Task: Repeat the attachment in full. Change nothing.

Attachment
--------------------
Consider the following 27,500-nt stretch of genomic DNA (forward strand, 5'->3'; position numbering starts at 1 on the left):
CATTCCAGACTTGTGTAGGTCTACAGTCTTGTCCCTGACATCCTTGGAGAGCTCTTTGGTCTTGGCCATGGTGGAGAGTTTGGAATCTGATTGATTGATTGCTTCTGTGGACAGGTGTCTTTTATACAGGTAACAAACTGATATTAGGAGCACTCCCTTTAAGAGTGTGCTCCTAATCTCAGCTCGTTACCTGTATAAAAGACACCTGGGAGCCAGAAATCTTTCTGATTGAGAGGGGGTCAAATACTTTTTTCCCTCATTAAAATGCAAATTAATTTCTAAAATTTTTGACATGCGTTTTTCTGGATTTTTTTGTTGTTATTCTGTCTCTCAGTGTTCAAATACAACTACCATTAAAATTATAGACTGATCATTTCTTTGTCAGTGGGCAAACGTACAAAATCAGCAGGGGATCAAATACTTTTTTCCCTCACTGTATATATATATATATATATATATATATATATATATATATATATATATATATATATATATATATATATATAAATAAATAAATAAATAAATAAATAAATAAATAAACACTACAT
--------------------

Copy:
Consider the following 27,500-nt stretch of genomic DNA (forward strand, 5'->3'; position numbering starts at 1 on the left):
CATTCCAGACTTGTGTAGGTCTACAGTCTTGTCCCTGACATCCTTGGAGAGCTCTTTGGTCTTGGCCATGGTGGAGAGTTTGGAATCTGATTGATTGATTGCTTCTGTGGACAGGTGTCTTTTATACAGGTAACAAACTGATATTAGGAGCACTCCCTTTAAGAGTGTGCTCCTAATCTCAGCTCGTTACCTGTATAAAAGACACCTGGGAGCCAGAAATCTTTCTGATTGAGAGGGGGTCAAATACTTTTTTCCCTCATTAAAATGCAAATTAATTTCTAAAATTTTTGACATGCGTTTTTCTGGATTTTTTTGTTGTTATTCTGTCTCTCAGTGTTCAAATACAACTACCATTAAAATTATAGACTGATCATTTCTTTGTCAGTGGGCAAACGTACAAAATCAGCAGGGGATCAAATACTTTTTTCCCTCACTGTATATATATATATATATATATATATATATATATATATATATATATATATATATATATATATATATATATAAATAAATAAATAAATAAATAAATAAATAAATAAACACTACAT